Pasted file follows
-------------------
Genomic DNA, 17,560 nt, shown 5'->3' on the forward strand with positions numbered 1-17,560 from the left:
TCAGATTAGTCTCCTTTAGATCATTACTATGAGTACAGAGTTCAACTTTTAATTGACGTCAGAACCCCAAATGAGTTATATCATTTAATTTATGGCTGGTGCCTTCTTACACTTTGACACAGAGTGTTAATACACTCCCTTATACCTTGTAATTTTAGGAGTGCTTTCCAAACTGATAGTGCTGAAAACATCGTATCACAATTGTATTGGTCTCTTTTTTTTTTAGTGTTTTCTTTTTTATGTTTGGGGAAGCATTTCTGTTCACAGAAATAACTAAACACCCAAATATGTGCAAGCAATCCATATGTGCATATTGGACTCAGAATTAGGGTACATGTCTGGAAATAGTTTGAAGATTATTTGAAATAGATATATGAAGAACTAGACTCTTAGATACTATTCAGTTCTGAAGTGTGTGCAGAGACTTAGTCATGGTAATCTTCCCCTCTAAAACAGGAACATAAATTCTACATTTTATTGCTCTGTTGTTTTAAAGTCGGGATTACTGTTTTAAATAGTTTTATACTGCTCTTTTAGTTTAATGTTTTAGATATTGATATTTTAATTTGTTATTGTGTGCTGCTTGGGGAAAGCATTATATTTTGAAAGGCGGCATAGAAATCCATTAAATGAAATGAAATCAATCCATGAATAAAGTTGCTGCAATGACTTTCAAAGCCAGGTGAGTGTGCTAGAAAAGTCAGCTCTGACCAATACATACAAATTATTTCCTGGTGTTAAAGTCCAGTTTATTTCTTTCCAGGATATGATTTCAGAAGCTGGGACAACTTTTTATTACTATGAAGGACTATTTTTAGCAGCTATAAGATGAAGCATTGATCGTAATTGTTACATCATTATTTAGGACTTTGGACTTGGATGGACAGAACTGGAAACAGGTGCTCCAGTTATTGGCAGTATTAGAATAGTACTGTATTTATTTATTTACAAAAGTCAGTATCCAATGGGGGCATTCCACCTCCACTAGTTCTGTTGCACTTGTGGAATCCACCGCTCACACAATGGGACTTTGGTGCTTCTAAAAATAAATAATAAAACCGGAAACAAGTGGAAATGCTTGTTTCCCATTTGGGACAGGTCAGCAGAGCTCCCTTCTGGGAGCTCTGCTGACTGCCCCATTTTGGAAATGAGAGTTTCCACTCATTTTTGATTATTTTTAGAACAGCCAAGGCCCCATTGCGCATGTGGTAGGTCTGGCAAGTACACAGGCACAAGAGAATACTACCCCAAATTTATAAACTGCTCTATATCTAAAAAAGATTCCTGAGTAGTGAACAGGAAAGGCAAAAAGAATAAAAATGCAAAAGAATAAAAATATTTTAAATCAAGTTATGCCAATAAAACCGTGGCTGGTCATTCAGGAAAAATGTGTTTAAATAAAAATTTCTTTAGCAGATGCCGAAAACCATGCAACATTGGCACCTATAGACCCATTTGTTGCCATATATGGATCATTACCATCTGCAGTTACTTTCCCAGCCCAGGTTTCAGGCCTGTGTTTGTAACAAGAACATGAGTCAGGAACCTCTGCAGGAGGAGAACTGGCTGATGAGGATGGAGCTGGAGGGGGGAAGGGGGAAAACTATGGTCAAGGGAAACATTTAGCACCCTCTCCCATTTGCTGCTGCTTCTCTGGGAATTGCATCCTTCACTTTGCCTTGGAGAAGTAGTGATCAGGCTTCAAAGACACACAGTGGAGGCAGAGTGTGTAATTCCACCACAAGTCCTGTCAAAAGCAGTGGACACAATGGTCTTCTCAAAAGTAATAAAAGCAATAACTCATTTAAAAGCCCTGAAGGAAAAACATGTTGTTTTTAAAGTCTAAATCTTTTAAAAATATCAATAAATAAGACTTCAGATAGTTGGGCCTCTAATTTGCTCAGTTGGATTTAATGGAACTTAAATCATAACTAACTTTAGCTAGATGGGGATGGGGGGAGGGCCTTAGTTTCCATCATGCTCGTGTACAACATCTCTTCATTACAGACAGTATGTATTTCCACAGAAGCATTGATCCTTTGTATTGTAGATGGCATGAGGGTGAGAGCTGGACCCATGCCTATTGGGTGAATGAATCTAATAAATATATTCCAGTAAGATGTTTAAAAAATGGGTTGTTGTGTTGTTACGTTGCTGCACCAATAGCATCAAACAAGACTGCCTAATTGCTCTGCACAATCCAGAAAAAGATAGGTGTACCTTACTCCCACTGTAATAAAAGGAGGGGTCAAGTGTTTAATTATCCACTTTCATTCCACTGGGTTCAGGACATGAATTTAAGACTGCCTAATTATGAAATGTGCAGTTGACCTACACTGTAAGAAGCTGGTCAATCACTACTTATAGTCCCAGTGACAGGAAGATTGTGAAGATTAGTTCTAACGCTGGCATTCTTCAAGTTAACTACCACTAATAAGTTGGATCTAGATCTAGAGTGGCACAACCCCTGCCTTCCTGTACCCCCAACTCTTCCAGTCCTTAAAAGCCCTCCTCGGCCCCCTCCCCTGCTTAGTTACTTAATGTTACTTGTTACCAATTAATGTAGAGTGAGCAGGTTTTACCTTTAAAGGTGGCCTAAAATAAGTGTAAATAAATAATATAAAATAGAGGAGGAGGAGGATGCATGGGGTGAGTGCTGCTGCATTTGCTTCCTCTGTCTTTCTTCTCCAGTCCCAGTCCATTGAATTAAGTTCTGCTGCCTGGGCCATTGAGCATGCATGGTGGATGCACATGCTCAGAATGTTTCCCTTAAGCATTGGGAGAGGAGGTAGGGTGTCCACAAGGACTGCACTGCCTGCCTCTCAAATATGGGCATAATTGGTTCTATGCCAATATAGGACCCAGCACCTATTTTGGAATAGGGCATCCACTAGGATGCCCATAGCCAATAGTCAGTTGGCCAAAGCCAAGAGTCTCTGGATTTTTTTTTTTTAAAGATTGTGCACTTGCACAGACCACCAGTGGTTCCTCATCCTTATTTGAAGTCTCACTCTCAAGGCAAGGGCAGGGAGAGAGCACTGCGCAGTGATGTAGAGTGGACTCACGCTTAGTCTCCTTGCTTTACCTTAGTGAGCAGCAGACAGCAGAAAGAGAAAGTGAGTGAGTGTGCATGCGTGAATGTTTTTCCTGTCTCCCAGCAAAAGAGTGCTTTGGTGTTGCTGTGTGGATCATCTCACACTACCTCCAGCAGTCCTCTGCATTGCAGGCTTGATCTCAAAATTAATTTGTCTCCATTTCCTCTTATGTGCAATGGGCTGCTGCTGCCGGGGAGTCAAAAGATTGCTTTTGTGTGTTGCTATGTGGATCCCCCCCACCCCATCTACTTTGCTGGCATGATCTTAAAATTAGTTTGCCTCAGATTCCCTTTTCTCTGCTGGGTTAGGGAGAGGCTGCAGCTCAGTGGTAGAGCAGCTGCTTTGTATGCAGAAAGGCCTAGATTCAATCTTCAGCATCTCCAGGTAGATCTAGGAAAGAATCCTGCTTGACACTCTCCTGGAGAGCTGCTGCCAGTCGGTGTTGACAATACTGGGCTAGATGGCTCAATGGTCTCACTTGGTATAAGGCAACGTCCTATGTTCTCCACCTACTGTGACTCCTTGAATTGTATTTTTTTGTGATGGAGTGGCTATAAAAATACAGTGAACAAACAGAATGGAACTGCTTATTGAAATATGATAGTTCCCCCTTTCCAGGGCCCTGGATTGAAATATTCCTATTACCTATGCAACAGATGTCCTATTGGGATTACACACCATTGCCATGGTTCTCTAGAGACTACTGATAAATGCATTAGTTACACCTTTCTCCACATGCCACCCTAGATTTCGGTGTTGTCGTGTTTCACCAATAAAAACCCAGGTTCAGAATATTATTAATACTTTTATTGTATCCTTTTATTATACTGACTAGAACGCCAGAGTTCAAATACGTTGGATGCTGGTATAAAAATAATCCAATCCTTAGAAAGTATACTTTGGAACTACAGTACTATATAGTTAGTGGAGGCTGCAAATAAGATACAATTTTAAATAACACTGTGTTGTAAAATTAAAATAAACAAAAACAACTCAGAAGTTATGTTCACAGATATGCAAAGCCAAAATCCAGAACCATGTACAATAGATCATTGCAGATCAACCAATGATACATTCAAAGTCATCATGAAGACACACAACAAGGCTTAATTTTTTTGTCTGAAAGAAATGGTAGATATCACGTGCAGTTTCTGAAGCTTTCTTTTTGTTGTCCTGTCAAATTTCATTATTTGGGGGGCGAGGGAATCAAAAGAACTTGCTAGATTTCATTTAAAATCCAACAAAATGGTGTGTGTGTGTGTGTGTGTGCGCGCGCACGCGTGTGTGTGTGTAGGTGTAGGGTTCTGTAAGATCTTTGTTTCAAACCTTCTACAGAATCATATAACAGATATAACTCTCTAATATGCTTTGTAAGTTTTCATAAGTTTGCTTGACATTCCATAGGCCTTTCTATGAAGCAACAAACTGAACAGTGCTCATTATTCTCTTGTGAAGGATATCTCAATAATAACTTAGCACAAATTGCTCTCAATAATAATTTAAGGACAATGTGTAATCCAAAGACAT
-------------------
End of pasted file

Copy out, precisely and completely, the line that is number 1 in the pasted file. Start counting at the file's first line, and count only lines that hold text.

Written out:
Genomic DNA, 17,560 nt, shown 5'->3' on the forward strand with positions numbered 1-17,560 from the left: